No place for cheap talkin’

Last night I made a trip back to Centennial College where I spent the majority of my life after high school. No it wasn’t for a class, but for Talk is Cheap,  an UN-conference put on by the Corporate  Communications & PR students.

The sessions

We got there a little late so ended up missing the opening discussion on Social Media & Haiti but fortunately I was able to make it to School Board Social Media with T.J Goertz and Stuart Oakley from the TDSB; Being a Community Manager with Mary Pretotto from Rogers (obviously); and finally I’m not here to make friends! with Jaime Woo.

School Board Social Media:

I want to say any time I see anything to do with the government taking part in social media they automatically get kudos from me. It’s important that the TDSB is getting out there and providing that outlet where there was was none before.  The most active forum I found the TDSB takes part in is their blog; here is where they answer questions/concerns the most. The Facebook/Twitter presence is great, but my biggest criticism (and I noticed a couple in the twitter stream felt the same way) is the lack of conversation; this isn’t a big knock – it comes with time. Starting small (actually being there) is the important step. As long as questions are being answered on the Facebook and Twitter pages I see no fault in what they’re doing. Eventually though it’s important to build and promote that conversation (questions, contests, etc.) and not just answer concerns in a reactive way.

Being a community manager:

My co-worker Mary Pretotto is the Community Manager on the Social Media team here at Rogers. You likely know her as @RogersMary and she’s out there engaging with Rogers customers on Twitter, Forums, Blogs and wherever else she needs to be. The gist of her presentation dealt with building that relationship with customers online and turning it into a positive one (if negative before). She broke down how the team is separated into proactive (ie. RedBoard blog posts) and reactive outreach (ie. Twitter, forums), but engagement online is done by different members of the team, depending on the issue. Come question time it was interesting (and a bit surprising) to see the majority were professionals looking to incorporate or grow social media at their organizations. They were looking out to Rogers for guidance and best practices. It went well and I can’t wait to see her present again! (As you may know I currently work at Rogers, but I’m not a spokesperson – this is just “In Sean’s Opinion” – heh.)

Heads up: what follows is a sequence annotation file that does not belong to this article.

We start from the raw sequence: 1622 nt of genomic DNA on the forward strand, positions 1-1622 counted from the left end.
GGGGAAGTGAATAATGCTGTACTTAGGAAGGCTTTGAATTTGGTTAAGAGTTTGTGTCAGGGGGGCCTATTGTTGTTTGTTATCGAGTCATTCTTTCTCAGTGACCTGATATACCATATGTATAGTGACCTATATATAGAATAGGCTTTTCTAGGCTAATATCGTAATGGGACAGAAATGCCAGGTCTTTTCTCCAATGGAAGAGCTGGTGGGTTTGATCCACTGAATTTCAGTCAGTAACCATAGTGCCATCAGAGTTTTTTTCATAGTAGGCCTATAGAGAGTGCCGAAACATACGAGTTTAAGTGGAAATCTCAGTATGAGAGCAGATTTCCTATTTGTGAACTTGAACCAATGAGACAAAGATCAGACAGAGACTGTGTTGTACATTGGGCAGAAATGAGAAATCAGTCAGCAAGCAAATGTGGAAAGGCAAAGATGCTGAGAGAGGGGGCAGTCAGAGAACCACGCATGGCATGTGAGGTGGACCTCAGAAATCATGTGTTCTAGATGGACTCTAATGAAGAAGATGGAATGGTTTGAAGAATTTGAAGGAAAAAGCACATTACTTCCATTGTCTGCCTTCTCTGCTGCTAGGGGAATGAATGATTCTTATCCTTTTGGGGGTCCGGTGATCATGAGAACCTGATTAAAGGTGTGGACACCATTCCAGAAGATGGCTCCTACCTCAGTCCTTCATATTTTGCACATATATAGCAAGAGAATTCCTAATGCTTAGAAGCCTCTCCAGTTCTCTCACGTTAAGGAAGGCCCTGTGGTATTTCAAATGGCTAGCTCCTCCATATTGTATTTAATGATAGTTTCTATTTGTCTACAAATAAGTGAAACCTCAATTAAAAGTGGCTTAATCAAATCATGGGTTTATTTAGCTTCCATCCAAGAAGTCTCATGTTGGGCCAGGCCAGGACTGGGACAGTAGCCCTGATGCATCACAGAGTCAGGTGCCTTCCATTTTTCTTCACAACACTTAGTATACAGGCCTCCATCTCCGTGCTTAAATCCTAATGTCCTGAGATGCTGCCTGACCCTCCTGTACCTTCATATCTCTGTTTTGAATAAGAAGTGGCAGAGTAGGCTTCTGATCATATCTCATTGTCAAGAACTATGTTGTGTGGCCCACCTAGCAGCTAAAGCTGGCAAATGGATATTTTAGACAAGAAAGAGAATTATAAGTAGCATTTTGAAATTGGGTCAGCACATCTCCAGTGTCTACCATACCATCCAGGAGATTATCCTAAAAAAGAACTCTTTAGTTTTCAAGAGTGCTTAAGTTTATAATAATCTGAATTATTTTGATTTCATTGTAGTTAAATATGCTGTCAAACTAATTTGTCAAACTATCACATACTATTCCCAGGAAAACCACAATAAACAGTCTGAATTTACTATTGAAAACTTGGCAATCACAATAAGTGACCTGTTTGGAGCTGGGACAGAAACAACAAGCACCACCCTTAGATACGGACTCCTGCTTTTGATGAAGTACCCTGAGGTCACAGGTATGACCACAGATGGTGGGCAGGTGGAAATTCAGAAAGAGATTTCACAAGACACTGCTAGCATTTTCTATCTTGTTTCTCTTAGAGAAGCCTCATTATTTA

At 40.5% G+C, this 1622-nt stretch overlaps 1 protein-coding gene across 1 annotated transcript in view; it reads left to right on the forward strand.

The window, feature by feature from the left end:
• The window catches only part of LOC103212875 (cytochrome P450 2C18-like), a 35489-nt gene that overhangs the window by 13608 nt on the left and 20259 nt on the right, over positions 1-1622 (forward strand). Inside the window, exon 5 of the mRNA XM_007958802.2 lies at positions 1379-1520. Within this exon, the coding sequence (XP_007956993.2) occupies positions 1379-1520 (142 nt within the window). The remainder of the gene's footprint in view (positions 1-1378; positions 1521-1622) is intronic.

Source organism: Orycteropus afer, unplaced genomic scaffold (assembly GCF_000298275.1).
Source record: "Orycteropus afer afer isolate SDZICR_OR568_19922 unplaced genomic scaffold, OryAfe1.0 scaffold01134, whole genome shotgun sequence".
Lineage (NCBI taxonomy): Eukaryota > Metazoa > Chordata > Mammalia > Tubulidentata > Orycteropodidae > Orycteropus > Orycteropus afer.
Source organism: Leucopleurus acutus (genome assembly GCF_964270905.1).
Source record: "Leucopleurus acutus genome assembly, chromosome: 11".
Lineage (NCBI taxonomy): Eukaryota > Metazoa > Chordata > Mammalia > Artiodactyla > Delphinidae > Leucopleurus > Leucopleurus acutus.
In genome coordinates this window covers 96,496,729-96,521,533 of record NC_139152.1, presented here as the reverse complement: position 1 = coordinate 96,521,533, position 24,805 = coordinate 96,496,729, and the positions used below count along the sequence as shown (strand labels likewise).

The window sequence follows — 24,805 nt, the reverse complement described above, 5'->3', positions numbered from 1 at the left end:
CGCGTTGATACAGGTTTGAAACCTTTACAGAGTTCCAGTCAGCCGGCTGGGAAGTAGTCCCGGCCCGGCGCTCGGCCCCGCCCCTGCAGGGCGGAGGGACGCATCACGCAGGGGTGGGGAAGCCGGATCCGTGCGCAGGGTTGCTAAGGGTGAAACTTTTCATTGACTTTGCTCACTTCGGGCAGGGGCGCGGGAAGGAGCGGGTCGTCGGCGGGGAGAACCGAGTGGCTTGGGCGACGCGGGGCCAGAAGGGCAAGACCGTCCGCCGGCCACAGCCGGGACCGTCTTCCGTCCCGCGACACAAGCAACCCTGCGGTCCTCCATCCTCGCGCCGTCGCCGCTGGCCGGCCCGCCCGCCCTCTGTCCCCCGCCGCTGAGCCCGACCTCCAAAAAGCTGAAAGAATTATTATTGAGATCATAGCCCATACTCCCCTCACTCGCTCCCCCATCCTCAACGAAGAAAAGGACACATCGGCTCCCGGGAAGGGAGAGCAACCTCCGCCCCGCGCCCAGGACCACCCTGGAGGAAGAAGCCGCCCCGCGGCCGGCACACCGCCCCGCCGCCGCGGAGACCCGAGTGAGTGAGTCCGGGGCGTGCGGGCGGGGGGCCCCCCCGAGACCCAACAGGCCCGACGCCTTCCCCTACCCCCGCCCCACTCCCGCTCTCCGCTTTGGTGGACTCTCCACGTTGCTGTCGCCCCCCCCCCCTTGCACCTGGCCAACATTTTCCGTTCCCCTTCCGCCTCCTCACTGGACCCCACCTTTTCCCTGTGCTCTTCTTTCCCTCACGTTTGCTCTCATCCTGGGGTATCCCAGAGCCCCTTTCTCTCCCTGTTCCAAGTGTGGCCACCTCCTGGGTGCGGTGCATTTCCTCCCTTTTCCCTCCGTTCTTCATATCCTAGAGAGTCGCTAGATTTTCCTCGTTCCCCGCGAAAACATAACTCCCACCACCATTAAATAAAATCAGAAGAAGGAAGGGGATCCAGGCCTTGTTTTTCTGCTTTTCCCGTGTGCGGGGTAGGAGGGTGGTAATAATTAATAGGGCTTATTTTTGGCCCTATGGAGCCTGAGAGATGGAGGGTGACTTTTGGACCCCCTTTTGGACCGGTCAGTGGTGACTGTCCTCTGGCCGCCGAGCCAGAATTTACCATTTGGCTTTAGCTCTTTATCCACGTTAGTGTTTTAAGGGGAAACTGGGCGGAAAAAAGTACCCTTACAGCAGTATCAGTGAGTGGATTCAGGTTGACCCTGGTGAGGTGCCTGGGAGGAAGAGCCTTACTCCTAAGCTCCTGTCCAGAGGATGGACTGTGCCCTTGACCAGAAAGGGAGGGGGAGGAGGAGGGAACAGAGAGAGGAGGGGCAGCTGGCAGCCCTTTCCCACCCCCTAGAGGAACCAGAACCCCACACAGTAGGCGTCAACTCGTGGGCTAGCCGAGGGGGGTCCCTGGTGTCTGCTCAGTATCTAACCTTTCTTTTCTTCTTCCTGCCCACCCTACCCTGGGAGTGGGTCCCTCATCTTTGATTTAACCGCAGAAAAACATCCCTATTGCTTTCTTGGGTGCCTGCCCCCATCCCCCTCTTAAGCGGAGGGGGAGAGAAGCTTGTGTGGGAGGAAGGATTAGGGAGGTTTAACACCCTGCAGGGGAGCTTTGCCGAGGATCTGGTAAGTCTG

I’m not here to make friends:

Jaime Woo‘s presentation compared how people use Twitter to various reality show scenarios. The title was a bit misleading, as someone brought up during question time, because the entire presentation was about how to engage and make friends on Twitter. Once over that hump, the analogies began making a little more sense. It essentially boiled down to: be real on Twitter, being fake leads to high school (or reality show) drama, and share as much as you want, but within reason.

In the end

It was a fun time heading back to Centennial for the first time since graduation. The CC&PR class put on a great event and it went off without a hitch. I can’t wait til next year!

Advertisements

About Sean Bailey
Social media specialist who also happens to be a tech geek that's addicted to reading, movies, music, sports and coffee. Anything said on this blog is my opinion (obviously).

4 Responses to No place for cheap talkin’

  1. T.J. says:

    Good post Sean. I totally agree with your statements regarding the lack of conversation but I can say for a fact that we are pushing full steam ahead as hard as we can! Unfortunately, I’m not able to devote all of my time to social media as I do have other portfolios that frequently need attending to. I’m not making an excuse, just stating facts. I like seeing constructive criticism like yours because it reaffirms what I’m already thinking.

    Well written post dude.

    • Amanda says:

      Hey Sean, thanks for this post! Last night was one of those nights I wish I could be cloned to attend every session going on. Your round up was great.

      @TJ — We ran out of time in your session before I could ask how much of your day is devoted to social media. I often struggle to find the time to tweet or blog when I have a million other projects that need my attention. You’ve inspired me! If you can find the time, so can I!

      • T.J. says:

        Hey Amanda,

        I would say in a normal day, about one to two hours, but sometimes less if I find myself getting caught up in other things. I

  2. GlennHoawl says:

    nfl uk tickets https://www.gradeajerseys.net wholesale nfl jerseys

What's your opinion?

Fill in your details below or click an icon to log in:

WordPress.com Logo

You are commenting using your WordPress.com account. Log Out / Change )

Twitter picture

You are commenting using your Twitter account. Log Out / Change )

Facebook photo

You are commenting using your Facebook account. Log Out / Change )

Google+ photo

You are commenting using your Google+ account. Log Out / Change )

Connecting to %s

%d bloggers like this: